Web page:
My mood today, after stimming my forehead, better than average.
I’m trying out my wetsuit for the first time. 2 blasts with 6 pads on my left side is working great. Maybe next time I’ll buy a tighter one as it might hold the pads better. I wasn’t sure where to make cuts so I just stuck the pads in through the chest area and zipped it up. The only thing I felt like I couldn’t get is the forearms. I might play around with my spandex shirts to put cuts so I can test positioning before I cut my wetsuit since it’s more expensive. Contractions feel good though, even on the chest (well no, chest could be tighter, all else is good). No burning so chest contact not that bad, but EMS to pecs always lackluster. Put channel one on biceps and triceps, 2 criss-crossed on posterior RTC and anterior delt, with channel 3 criss-crossed on pec and posterior delt. Channel 4 was not used but would go well on the forearm/hand. The suit works though, pads staying in place and not sliding around. Next time, I’m going to skip putting the electrode on the front delt because it’s already hypertrophied and it looks like the pec thing might finally be worth doing. Some cuts I think will make it better but it’s already a lot easier and cleaner than trying to strap your own arms.
I’m all motivated to stim again for two reasons. First being that I want to see how much muscle mass I can maintain, since I noticed I was losing weight on my Fast 5 diet. Second, I’m doing tests on my “Muscle-Stim-Power Suit” So here goes, first try on hips, the setup was easy without any cuts, but some cuts might made it easier still, particularly for hip adductors, but I was able to reach the pads in without much difficulty. Electrode contact is good without any velcro straps. Doing a regular stim pattern rather than criss-cross since I did criss-cross last time and I figured I’d mix it up. Doing 10-50-10. Verdict, it worked great.
Even an unmodified wetsuit for legs seems better than straps but reaching pads down from the top was not as convenient as it should be. All of the pads work and the contact feels good. When standing ,upper hamstrings don’t seem that tight to the skin, but since I’m doing the treatment in sitting it’s not a problem. The distal vastus lateralis doesn’t seem that tight but works fine. Maybe I need a tighter wetsuit for pants. I already ordered a smaller jacket to try out. Verdict on thighs, wetsuit worked, but slits will make pad placement easier, hopefully without destroying the integrity of the suit.
I tried 4-5&6 Hz TENS/EMS on calves to see what felt like the best for circulation. I think 5 Hz was best, but probably my experience is colored by the results of my HR tests where 5 Hz won. On my left calf I put the 2, 4” pads on my gastroc in lateral position, and on my right up put one on my TA and the other on my center gastroc to see if it felt like it would squeeze my muscles better against my tibia and fibula for more of a blood pumping effect. I couldn’t tell that it did, and my left was more comfortable and probably got more, while the TA felt like it was working more on my right. I’m sure it was, but overall muscle activation vs 2 pads on the gastrocs felt maybe less. Also, the TA stim hurt more, I think because the anterior electrode was real close to my tibia bone, so it maybe handled 10 mA 65 vs 75 on the calves at about equal comfort. So in theory ,I like the calf/TA placement better but the 2 on the calves felt better so I could work higher. Verdict = a push. Try both, keep what you like. Unless there is a drop foot then probably you want that pad on the TA.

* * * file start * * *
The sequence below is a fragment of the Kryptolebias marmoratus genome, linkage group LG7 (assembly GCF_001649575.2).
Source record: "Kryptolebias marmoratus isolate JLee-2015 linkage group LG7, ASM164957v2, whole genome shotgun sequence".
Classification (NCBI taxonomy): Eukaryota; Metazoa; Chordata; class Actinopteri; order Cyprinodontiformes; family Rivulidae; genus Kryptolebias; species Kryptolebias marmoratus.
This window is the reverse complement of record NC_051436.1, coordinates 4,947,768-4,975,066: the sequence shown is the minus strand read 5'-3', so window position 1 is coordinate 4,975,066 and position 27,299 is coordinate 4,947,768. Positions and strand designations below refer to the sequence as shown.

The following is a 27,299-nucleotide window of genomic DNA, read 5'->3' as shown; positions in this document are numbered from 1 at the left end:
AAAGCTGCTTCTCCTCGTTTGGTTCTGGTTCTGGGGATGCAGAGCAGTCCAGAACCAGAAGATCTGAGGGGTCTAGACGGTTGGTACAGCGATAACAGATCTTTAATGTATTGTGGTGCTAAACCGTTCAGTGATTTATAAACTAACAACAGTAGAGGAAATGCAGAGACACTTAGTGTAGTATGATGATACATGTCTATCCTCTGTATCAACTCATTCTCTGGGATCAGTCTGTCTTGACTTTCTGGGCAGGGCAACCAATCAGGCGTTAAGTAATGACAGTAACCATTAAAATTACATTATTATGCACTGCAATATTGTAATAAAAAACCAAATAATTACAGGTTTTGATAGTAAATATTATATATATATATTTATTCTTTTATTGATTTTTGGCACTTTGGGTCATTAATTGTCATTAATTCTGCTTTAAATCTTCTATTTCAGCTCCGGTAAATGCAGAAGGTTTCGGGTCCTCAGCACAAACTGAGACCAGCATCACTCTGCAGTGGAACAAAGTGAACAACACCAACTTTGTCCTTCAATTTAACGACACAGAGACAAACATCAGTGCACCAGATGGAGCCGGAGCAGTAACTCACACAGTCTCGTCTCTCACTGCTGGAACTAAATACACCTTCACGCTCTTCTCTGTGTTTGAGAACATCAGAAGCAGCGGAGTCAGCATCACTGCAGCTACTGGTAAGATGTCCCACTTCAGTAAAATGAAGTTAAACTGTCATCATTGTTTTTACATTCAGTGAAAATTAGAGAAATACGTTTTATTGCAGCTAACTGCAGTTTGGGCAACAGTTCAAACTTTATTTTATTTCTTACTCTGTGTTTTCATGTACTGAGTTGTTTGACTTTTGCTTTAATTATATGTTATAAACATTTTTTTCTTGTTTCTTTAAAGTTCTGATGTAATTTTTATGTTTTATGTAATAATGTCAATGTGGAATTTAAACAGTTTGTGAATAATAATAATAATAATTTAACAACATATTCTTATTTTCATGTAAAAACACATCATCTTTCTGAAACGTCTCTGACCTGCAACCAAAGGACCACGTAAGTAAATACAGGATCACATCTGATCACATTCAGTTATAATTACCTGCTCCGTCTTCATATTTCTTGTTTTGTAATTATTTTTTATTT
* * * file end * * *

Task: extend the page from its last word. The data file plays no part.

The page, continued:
I tried out my new sample gloves and socks yesterday, filmed it, and those things are no joke. I started with the gloves, one channel split, and just trying it a few times my forearms felt strained immediately. I did a 10-50-10 workout working up to 40 mA, and my forearms have DOMS today. It felt really good for just the gloves, I didn’t need anything to grip, I just put my hands into fists to brace myself. I felt really strong stim up to my elbows and lesser up to my shoulders. The experience was maybe not as intense as 2 pads on the forearms, but maybe it was because I stopped moving up due to mild wrist strain/pain. Gloves are certainly easier to apply.
The socks got my legs twitching, which I would expect to pump blood and improve neuropathy. They felt a lot like the flip flop electrodes, but are easier to apply because you didn’t have to be weight bearing. I didn’t feel like foot intrinsic muscles were getting as intense a contraction, much like the flip flops, in comparison to standing on a single channel with 2 pads on ball and heel of foot.
Reading some papers on EMS for dysmenorrhea and, imagining that I had it, I think 2 pads on the lower abs and 2 pads on the low low back feels like it would be ideal, but I think girls should adjust for comfort. Also, I thought criss-crossing the pads from front to rear felt like it might work a little better because it felt like the stimulation would be deeper and might actually get the uterus. Normal, non-criss-cross placement felt almost as good. I will test that on my people (female people) and see what they think.
High frequency TENS >100 Hz seems to be what’s most supported in the literature, but I think the low rate TENS groups >10 Hz is getting a bad wrap by researchers sometimes putting the pads on redic acupuncture points on the lower legs or whatever rather than on the source of pain. I think the low rate TENS might work well with better pad placement. If it were me, I would probably want to use some frequency modulated current, with as wide as possible a pulse rate (300-450 uS) since high is necessary to eliminate pain. I expect more to be better than less up to a point although you might not want to go too high, with such a long treatment time. Maybe an hour+ would be an ordeal and an EMS parameters might over fatigue the muscles. I’ll test it out on some of my girls with dysmenorrhea as they seem pretty willing volunteers.